The Man in the High Castle

The Man in the High Castle: How Individualism Saved the World

This powerful Amazon adaptation and expansion of the Philip K. Dick classic novel shows us liberty's value against the darkest possible background.

Last weekend I watched all two seasons of the amazing Amazon series The Man in the High Castle. Its premise is fantastical, but it is the parallels with our reality that make watching it so rewarding.

The series tells of an alternate reality, where the Axis powers won World War Two after the Nazis dropped a nuclear bomb on Washington DC. America is divided into the Greater Nazi Reich and the Japanese Pacific States.

Everything about the series breathes impending doom. The threat of nuclear holocaust permeates most episodes. High-ranking military of both the Reich and the Pacific States are constantly poring over maps, looking for the most strategic places to inflict damage on enemy soldiers and civilians.

“Acceptable losses”

In this alternate reality, the basics of warfare are naked, uncushioned by human rights conventions and codes of conduct that were only implemented after the Allies secured victory using the barbaric methods they would later ban (and reintroduce).

Who cares about American women and children? As long as Japan wins. 

Nowhere in the many times the world is almost turned into a radioactive wasteland are casualties other than those of their ‘own’ soldiers and civilians judged as significant by the generals on either side. Himmler calls the loss of hundreds of thousands of American lives from Japanese retaliation “acceptable losses”. Who cares about American lives? As long as the Reich wins.

The lives on the ‘other side’ usually only enter the equation as an afterthought, or when determining the best ways to ensure maximal damage. The ruthless Japanese general Onoda orders the shipment of enriched uranium concealed in public buses, which means exposing unsuspecting men, women and children to lethal levels of radiation. When the gentle and peace-seeking Trade Minister Tagomi objects, general Onoda simply retorts “American women and children, not Japanese.”

Who cares about American women and children? As long as Japan wins.

This is where the series is at its most chilling, because this line of reasoning is lifted directly from the pages of our own history books.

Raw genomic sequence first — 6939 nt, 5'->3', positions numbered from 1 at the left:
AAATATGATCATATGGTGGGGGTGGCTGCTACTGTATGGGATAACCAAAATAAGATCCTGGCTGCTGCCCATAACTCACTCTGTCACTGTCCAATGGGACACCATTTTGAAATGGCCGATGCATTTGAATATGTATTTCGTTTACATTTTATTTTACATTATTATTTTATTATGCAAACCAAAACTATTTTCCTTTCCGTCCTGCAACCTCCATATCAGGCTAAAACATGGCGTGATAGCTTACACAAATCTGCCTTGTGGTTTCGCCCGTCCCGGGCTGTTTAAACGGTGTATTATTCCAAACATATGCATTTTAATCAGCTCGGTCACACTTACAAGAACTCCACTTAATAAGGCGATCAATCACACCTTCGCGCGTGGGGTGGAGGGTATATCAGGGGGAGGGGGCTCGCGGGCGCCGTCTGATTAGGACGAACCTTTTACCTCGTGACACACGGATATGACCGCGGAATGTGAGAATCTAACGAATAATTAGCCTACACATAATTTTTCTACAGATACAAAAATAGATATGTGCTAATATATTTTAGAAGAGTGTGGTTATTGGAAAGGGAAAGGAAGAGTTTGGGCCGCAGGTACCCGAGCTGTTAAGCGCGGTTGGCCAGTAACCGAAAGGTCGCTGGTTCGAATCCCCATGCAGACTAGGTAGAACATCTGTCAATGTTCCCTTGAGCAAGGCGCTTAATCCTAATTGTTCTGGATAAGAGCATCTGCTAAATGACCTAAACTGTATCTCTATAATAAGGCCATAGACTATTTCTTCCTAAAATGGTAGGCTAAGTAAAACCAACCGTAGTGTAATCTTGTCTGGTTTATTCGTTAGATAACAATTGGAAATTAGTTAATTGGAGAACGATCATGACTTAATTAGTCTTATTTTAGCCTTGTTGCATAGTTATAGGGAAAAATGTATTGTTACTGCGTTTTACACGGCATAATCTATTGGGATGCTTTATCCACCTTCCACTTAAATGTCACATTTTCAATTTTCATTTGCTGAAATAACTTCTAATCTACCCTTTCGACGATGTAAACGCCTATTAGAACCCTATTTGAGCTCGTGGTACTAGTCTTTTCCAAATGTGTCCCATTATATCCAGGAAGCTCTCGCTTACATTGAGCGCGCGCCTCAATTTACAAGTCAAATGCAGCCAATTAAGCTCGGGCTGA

Obergruppenführer John Smith, in a spine-tingling performance by Rufus Sewell, does not fall into the trap of dehumanizing, and consequently underestimating, his opponents. After narrowly surviving an assassination attempt, Smith firmly rejects the description of his assailants as vermin. Vermin that came so close to killing a high ranking Nazi deserves more credit, and caution.

Recognizing that your opponent is human is a first step to recognizing his humanity and individuality. Once you recognize your enemy as an individual, it becomes possible to judge him by the contents of his character, not the color of his uniform. It is no wonder why militaristic regimes in factual and counterfactual history have tried to prevent their populations from going in that direction. The series’ heroine, Juliana Crain, does exactly that. Her character shows us both the monumental importance and the severe consequences of looking for individual goodness in a collectivist world.

A History of Moral Ambiguity

Back in our own dimension, Oppenheimer, the physicist in charge of the Manhattan Project that resulted in the first use of atomic weapons over Japan, was shocked by the devastation his creation had wrought. This did not mean that he was sorry for killing Japanese civilians. He only feared the consequences of atomic devices in the future, when they could threaten Americans and the rest of the Western world. Who cares about the Japanese? As long as America wins.

John von Neumann, by all accounts one of the most brilliant people to have ever lived, volunteered his groundbreaking calculations for the perfect altitude of detonation over Hiroshima and Nagasaki for maximum impact. The experience hadn’t deterred him in the least. Von Neumann was quoted in 1950 remarking, “If you say why not bomb [the Soviets] tomorrow, I say, why not today? If you say today at five o’clock, I say why not one o’clock?”